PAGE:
The broken silence of the cat’s bell rang out thunder loud. Brave black paws padded to the snake and the two great beasts locked eyes.
Their fight was not brief or glorious, or silent. Blood and fur and scales cast off and laid on the ground until the snake sunk its fangs into the cat’s front leg. The cat bit back and claimed one of the snake’s eyes. The titans parted, but the cat was timid. This snake’s bite carried more than fangs. Poison coursed through the cat and weakened it. The fight was the snake’s, and the scaled malice knew it. The cat backed away but never let its eyes leave the snake. Arching its black back and bristling out its fur the cat hissed. Its feet lost confidence, and the snake slid closer, body warming in the sun. The cat knew it had lost, but it would take the snake’s life or die trying. It would repay its debt to us with the last moments of its life.
The snake raised up, mouth wide, only a wing span from the cat.
I fell from the sky like a hawk, claws out at the snake’s one good eye. The snake thrashed and spat and snarled. My claws had found their home, and the snake and I crashed together. The bones of my right wing crunched and broke. While I regret many things in my insignificant life, trading my flight for the snake’s eye, I cannot regret. Now you know why they call me ‘snake bane.’ My claws sunk deep and held the snake’s head.
The cat may have been weak but a blind and bound snake was little threat. The cat’s fangs sunk deep into the neck of the snake and it stopped thrashing.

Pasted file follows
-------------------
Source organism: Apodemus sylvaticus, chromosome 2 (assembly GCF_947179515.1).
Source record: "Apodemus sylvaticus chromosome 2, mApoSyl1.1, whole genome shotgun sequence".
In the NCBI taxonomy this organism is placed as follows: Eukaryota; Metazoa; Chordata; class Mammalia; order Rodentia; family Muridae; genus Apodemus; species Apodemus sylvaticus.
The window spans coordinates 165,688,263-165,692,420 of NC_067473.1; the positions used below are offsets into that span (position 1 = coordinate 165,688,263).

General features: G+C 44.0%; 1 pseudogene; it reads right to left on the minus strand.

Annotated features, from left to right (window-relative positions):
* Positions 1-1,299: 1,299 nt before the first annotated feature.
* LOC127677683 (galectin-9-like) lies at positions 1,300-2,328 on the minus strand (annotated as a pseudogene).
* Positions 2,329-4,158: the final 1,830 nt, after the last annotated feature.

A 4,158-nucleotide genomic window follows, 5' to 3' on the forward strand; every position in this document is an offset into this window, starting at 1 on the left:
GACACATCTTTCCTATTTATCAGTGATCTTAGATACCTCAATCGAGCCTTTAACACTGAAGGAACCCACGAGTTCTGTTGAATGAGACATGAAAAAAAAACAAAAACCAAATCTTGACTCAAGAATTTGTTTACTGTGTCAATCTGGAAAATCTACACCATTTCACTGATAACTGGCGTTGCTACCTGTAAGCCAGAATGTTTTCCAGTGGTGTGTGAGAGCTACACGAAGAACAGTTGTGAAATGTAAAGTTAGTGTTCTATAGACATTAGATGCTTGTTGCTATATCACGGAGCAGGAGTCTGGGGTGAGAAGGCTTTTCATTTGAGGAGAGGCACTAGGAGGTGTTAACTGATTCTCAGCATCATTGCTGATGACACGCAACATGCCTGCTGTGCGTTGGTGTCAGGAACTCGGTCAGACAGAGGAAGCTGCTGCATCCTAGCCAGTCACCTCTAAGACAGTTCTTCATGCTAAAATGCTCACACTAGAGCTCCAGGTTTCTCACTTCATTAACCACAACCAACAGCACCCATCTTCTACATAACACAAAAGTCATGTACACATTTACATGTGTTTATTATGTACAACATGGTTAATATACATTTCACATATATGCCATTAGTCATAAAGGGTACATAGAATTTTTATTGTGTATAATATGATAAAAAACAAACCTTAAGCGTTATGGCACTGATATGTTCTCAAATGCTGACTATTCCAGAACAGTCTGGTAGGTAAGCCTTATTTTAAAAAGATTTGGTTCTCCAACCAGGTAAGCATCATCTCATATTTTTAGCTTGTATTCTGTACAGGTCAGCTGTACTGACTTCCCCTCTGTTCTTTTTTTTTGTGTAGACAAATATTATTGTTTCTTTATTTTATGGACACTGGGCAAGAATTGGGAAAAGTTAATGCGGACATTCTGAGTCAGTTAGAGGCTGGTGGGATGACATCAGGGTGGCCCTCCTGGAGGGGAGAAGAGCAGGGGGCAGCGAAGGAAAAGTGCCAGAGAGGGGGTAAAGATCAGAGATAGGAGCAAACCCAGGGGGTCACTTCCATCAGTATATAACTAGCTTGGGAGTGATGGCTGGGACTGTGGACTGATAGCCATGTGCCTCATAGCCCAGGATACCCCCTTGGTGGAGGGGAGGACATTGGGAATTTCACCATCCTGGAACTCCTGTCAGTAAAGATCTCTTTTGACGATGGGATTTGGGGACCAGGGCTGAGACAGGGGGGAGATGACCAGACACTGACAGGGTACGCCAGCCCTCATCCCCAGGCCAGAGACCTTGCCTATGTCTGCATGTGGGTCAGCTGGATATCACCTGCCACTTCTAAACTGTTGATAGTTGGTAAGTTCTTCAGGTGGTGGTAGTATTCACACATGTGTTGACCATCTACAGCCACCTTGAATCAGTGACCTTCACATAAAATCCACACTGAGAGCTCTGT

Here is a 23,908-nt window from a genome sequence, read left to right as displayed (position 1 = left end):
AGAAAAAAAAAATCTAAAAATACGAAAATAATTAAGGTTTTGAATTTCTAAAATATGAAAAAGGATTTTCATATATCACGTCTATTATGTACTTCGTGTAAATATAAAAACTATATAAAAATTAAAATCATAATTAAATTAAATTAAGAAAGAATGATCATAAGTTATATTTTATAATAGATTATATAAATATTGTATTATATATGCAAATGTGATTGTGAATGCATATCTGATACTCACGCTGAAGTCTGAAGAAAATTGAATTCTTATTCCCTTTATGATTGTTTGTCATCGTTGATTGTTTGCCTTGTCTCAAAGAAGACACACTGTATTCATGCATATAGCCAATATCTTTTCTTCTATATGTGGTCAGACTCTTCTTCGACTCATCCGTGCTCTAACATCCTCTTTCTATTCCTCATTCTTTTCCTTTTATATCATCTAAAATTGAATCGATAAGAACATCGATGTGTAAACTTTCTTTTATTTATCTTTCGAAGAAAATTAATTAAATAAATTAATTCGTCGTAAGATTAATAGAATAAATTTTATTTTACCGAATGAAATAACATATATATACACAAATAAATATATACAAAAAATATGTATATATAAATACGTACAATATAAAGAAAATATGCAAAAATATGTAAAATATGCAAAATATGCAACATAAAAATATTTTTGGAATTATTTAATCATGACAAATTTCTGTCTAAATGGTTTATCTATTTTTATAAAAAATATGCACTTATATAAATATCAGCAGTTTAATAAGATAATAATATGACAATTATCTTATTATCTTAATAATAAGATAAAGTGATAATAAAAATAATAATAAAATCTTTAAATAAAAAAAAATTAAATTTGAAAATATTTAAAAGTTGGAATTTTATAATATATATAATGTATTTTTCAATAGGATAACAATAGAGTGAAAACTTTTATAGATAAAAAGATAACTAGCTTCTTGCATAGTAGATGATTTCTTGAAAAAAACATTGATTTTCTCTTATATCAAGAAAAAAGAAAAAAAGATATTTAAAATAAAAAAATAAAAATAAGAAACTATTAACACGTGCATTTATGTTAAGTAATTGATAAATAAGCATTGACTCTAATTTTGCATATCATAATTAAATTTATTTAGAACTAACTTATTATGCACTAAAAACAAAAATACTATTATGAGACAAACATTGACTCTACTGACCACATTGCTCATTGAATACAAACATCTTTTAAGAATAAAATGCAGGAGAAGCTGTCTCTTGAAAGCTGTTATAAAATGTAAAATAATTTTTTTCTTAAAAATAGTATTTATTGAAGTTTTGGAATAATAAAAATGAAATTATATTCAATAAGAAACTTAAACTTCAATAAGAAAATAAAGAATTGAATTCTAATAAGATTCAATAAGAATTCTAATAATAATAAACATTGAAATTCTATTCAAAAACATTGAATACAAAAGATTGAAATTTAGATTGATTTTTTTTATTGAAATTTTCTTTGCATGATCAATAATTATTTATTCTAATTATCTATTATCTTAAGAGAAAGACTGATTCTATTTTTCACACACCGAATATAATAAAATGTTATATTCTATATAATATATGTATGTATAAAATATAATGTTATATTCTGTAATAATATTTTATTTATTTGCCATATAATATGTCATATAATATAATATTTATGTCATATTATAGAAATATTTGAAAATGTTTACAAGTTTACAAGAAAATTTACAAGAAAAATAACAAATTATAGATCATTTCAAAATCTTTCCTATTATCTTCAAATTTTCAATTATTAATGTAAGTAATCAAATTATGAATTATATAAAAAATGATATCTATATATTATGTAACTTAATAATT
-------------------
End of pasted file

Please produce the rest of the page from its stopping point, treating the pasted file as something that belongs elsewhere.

The witch daughter must have heard the noise of our fight. She opened their nest door, saw the carnage, and greeted it with a scream, running back into the house. Time dragged between when she left and when she came again. The bones in my wing throbbed and burned like newly molted feathers. When she came back, the man joined her. He brought a shovel down on the dead snake, cleaving it in twain. But the cat was long gone, only its fur and blood still on the ground to show its valor.
The witch daughter cried, and her tears brought six days of rain. The snake’s body, shovel carried to the trash, deserved even less funeral rites.
Now this part of the story I did not see myself, but ask anyone and they will tell you its truth. A cat is a heavily muscled beast, but our clan’s wings are strong with fig and seed. Sixteen wings beating together carried the cat to the Small Animal Hospital. The raucous scene of people taking a cat from birds I can only imagine. Our pantomime, birds relaying the story of a valorous cat defending our nest from snakes to the humans of the Small Animal Hospital, you can get from anyone in our clan. But remember the eight birds who stayed with the cat. Remember, eight songs sung to the cat’s unconscious body to anchor its soul while the humans repaired its body.
Remember, on the seventh day, when the cat returned whole and hale, born on Corvid wings, through wind and rain. And when the witch daughter’s tears dried on her cheeks with a smile as wide as our wings, remember that the rain stopped. The witch smiled at her daughter’s first magic, and at the winged return of the cat she gaped open-mouthed.
So now, perhaps I do not fly, and perhaps I help clean the fur of a hobbled cat, and though my feathers are not so black and full as they once were, remember the story of our clan as I told it, and as it happened. Not all cats are friends with birds, but one good friend is enough.
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About the Author
S.A. Cole is the full time father of three boys, and he writes in the slivers between diaper changes and meal prep. He might be the only writer who doesn’t currently have a cat, but the kids are lobbying hard. He and his family can be found in New Orleans, often under a thick layer of glitter. This is his first published story.